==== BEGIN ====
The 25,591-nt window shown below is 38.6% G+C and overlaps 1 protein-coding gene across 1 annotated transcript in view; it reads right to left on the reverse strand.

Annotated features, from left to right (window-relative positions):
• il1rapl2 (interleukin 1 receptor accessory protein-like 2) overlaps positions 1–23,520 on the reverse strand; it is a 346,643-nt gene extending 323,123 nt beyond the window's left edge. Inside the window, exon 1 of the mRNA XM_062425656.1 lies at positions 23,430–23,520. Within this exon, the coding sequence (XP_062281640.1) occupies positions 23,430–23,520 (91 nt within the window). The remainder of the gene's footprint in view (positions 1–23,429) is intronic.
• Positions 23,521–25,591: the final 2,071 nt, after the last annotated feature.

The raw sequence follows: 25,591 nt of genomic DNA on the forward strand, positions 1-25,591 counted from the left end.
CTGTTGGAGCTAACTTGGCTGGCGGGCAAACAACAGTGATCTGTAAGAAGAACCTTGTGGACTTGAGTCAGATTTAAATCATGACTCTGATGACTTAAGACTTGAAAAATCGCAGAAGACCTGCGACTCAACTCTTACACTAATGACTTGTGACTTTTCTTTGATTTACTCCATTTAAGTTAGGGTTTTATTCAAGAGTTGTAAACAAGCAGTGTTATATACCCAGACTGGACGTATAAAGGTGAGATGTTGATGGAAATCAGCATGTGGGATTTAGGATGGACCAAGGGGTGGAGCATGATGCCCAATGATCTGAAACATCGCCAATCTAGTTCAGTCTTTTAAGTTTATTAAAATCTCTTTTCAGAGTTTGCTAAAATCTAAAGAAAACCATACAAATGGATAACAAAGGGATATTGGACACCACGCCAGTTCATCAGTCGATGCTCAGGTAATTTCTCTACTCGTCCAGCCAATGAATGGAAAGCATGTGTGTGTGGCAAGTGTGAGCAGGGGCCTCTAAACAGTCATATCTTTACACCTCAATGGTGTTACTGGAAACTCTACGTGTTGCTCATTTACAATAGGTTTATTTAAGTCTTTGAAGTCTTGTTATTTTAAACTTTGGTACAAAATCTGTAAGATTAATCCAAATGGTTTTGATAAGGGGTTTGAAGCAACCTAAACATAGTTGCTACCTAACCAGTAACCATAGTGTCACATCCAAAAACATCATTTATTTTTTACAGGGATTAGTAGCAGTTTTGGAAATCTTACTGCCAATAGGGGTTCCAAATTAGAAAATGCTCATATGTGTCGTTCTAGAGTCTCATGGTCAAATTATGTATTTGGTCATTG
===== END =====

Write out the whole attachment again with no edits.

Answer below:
The 25,591-nt window shown below is 38.6% G+C and overlaps 1 protein-coding gene across 1 annotated transcript in view; it reads right to left on the reverse strand.

Annotated features, from left to right (window-relative positions):
• il1rapl2 (interleukin 1 receptor accessory protein-like 2) overlaps positions 1–23,520 on the reverse strand; it is a 346,643-nt gene extending 323,123 nt beyond the window's left edge. Inside the window, exon 1 of the mRNA XM_062425656.1 lies at positions 23,430–23,520. Within this exon, the coding sequence (XP_062281640.1) occupies positions 23,430–23,520 (91 nt within the window). The remainder of the gene's footprint in view (positions 1–23,429) is intronic.
• Positions 23,521–25,591: the final 2,071 nt, after the last annotated feature.

The raw sequence follows: 25,591 nt of genomic DNA on the forward strand, positions 1-25,591 counted from the left end.
CTGTTGGAGCTAACTTGGCTGGCGGGCAAACAACAGTGATCTGTAAGAAGAACCTTGTGGACTTGAGTCAGATTTAAATCATGACTCTGATGACTTAAGACTTGAAAAATCGCAGAAGACCTGCGACTCAACTCTTACACTAATGACTTGTGACTTTTCTTTGATTTACTCCATTTAAGTTAGGGTTTTATTCAAGAGTTGTAAACAAGCAGTGTTATATACCCAGACTGGACGTATAAAGGTGAGATGTTGATGGAAATCAGCATGTGGGATTTAGGATGGACCAAGGGGTGGAGCATGATGCCCAATGATCTGAAACATCGCCAATCTAGTTCAGTCTTTTAAGTTTATTAAAATCTCTTTTCAGAGTTTGCTAAAATCTAAAGAAAACCATACAAATGGATAACAAAGGGATATTGGACACCACGCCAGTTCATCAGTCGATGCTCAGGTAATTTCTCTACTCGTCCAGCCAATGAATGGAAAGCATGTGTGTGTGGCAAGTGTGAGCAGGGGCCTCTAAACAGTCATATCTTTACACCTCAATGGTGTTACTGGAAACTCTACGTGTTGCTCATTTACAATAGGTTTATTTAAGTCTTTGAAGTCTTGTTATTTTAAACTTTGGTACAAAATCTGTAAGATTAATCCAAATGGTTTTGATAAGGGGTTTGAAGCAACCTAAACATAGTTGCTACCTAACCAGTAACCATAGTGTCACATCCAAAAACATCATTTATTTTTTACAGGGATTAGTAGCAGTTTTGGAAATCTTACTGCCAATAGGGGTTCCAAATTAGAAAATGCTCATATGTGTCGTTCTAGAGTCTCATGGTCAAATTATGTATTTGGTCATTG